Young salaried workers in hazardous jobs

Young salaried workers (under 18 years) are much more likely to suffer an occupational accident than their elders.

When specific positions are filled by young people, the employer must, therefore:

  • evaluate the security and health risks of the position for the young person;
  • respect the ban on hiring young persons for specific hazardous jobs;
  • provide regular medical supervision for young people who carry out tasks with acceptable risks;
  • inform these young people and their legal representatives, in writing, of possible risks and the protective measures in place.

Who is concerned

The employer and his safety officer (designated worker) must take into account young salaried workers in particular when evaluating hazardous jobs.

Young salaried workers are people who:

How to proceed

Assessing the risks

The employer must assess the risks of positions to be occupied by young people in particular:

  • before appointing a young salaried worker to the position;
  • every time there is an important change in the working conditions of the young person.

In order to do this, the employer must proceed in the same manner as for the inventory of hazardous jobs, while additionally evaluating potential risks with regard to:

  • the equipment and preparation of the work environment;
  • the equipment and preparation of the workplace;
  • the nature, degree and duration of exposure to physical, biological and chemical agents;
  • the preparation, choice, use and handling of work tools;
  • the organisation of work;
  • the degree of training and information of the young persons.

Workplaces prohibited to young salaried workers

Above all, the employer cannot assign tasks to young salaried workers which expose them to specific risks regarding their safety, health, physical, mental, spiritual, moral or social development, or which could compromise their education or vocational training. There is a specific ban on tasks which:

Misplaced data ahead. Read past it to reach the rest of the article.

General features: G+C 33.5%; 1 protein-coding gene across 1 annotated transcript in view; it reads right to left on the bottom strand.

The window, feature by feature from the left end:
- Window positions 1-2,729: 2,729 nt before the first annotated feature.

• require physical and psychological capacities which are superior to the skills of the young salaried workers;
  • involve a harmful exposure of the young persons to radiation, toxic or carcinogenic agents, etc.;
  • present risks of accidents which the young salaried workers cannot identify or prevent because of their lack of experience or training;
  • put the health of the young salaried workers at risk due to extremely high or low temperatures;
  • put the health of the young salaried workers at risk because of the noise or vibration levels;
  • contain processes that entail a harmful exposure of the young salaried workers to a certain number of specific physical, biological and chemical agents;
  • present risks to the morality of young people (bars, nightclubs, sex-shops, gaming halls with other than video games, etc.).

Informing young salaried workers

The employer must inform the young salaried workers and their legal representatives of the potential risks and protective measures put in place with regard to the safety and health of young persons.

This information must be shared:

  • preferably before the work contract is signed;
  • but at the latest before the young person starts work.

Medical supervision

The employer must provide suitable, regular and free evaluation and monitoring of the health of the young salaried workers who fill positions which present one or more of the following risks:

  • safety risks;
  • health risks;
  • risks for their physical, psychological, mental, moral or social development.

The employer can entrust this surveillance to the occupational health service he is affiliated to, which plans and organises the required medical checks.

Who to contact

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